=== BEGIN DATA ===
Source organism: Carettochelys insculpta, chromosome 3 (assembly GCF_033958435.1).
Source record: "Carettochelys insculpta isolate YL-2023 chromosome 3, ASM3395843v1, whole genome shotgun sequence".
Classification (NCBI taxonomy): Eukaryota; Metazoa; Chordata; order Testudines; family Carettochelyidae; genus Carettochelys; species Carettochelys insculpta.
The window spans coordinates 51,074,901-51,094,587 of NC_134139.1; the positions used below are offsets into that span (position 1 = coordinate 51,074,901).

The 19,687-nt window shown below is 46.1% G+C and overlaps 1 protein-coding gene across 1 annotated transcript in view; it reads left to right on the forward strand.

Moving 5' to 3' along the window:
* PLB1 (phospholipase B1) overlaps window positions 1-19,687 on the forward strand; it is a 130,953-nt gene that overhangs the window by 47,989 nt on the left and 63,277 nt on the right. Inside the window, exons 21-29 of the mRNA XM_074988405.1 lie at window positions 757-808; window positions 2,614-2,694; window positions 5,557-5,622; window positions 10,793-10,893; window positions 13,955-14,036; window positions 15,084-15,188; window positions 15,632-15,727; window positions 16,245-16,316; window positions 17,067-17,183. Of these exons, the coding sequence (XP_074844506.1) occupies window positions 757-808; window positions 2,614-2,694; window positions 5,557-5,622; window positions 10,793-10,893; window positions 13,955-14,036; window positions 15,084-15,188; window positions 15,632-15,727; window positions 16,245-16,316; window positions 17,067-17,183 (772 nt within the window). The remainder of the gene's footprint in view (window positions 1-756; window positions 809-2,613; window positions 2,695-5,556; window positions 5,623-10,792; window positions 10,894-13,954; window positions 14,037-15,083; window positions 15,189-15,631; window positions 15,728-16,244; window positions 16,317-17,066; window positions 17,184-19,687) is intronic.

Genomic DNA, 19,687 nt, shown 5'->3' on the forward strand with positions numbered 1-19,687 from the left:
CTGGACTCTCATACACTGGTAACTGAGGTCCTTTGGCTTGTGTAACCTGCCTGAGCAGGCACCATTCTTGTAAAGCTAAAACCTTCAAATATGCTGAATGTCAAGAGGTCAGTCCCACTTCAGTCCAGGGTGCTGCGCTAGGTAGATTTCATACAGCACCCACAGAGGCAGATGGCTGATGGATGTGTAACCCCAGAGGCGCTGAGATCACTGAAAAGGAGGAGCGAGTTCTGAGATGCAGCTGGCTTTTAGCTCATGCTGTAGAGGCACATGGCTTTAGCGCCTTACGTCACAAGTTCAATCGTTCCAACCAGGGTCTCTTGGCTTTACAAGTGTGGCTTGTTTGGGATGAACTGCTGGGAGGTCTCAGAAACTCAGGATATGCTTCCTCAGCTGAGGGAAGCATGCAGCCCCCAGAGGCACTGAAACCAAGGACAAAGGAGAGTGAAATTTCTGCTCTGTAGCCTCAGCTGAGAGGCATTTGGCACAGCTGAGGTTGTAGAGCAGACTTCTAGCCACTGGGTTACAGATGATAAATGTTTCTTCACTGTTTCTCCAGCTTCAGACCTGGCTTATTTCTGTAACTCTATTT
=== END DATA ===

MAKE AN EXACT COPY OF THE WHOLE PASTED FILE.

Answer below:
Source organism: Carettochelys insculpta, chromosome 3 (assembly GCF_033958435.1).
Source record: "Carettochelys insculpta isolate YL-2023 chromosome 3, ASM3395843v1, whole genome shotgun sequence".
Classification (NCBI taxonomy): Eukaryota; Metazoa; Chordata; order Testudines; family Carettochelyidae; genus Carettochelys; species Carettochelys insculpta.
The window spans coordinates 51,074,901-51,094,587 of NC_134139.1; the positions used below are offsets into that span (position 1 = coordinate 51,074,901).

The 19,687-nt window shown below is 46.1% G+C and overlaps 1 protein-coding gene across 1 annotated transcript in view; it reads left to right on the forward strand.

Moving 5' to 3' along the window:
* PLB1 (phospholipase B1) overlaps window positions 1-19,687 on the forward strand; it is a 130,953-nt gene that overhangs the window by 47,989 nt on the left and 63,277 nt on the right. Inside the window, exons 21-29 of the mRNA XM_074988405.1 lie at window positions 757-808; window positions 2,614-2,694; window positions 5,557-5,622; window positions 10,793-10,893; window positions 13,955-14,036; window positions 15,084-15,188; window positions 15,632-15,727; window positions 16,245-16,316; window positions 17,067-17,183. Of these exons, the coding sequence (XP_074844506.1) occupies window positions 757-808; window positions 2,614-2,694; window positions 5,557-5,622; window positions 10,793-10,893; window positions 13,955-14,036; window positions 15,084-15,188; window positions 15,632-15,727; window positions 16,245-16,316; window positions 17,067-17,183 (772 nt within the window). The remainder of the gene's footprint in view (window positions 1-756; window positions 809-2,613; window positions 2,695-5,556; window positions 5,623-10,792; window positions 10,894-13,954; window positions 14,037-15,083; window positions 15,189-15,631; window positions 15,728-16,244; window positions 16,317-17,066; window positions 17,184-19,687) is intronic.

Genomic DNA, 19,687 nt, shown 5'->3' on the forward strand with positions numbered 1-19,687 from the left:
CTGGACTCTCATACACTGGTAACTGAGGTCCTTTGGCTTGTGTAACCTGCCTGAGCAGGCACCATTCTTGTAAAGCTAAAACCTTCAAATATGCTGAATGTCAAGAGGTCAGTCCCACTTCAGTCCAGGGTGCTGCGCTAGGTAGATTTCATACAGCACCCACAGAGGCAGATGGCTGATGGATGTGTAACCCCAGAGGCGCTGAGATCACTGAAAAGGAGGAGCGAGTTCTGAGATGCAGCTGGCTTTTAGCTCATGCTGTAGAGGCACATGGCTTTAGCGCCTTACGTCACAAGTTCAATCGTTCCAACCAGGGTCTCTTGGCTTTACAAGTGTGGCTTGTTTGGGATGAACTGCTGGGAGGTCTCAGAAACTCAGGATATGCTTCCTCAGCTGAGGGAAGCATGCAGCCCCCAGAGGCACTGAAACCAAGGACAAAGGAGAGTGAAATTTCTGCTCTGTAGCCTCAGCTGAGAGGCATTTGGCACAGCTGAGGTTGTAGAGCAGACTTCTAGCCACTGGGTTACAGATGATAAATGTTTCTTCACTGTTTCTCCAGCTTCAGACCTGGCTTATTTCTGTAACTCTATTT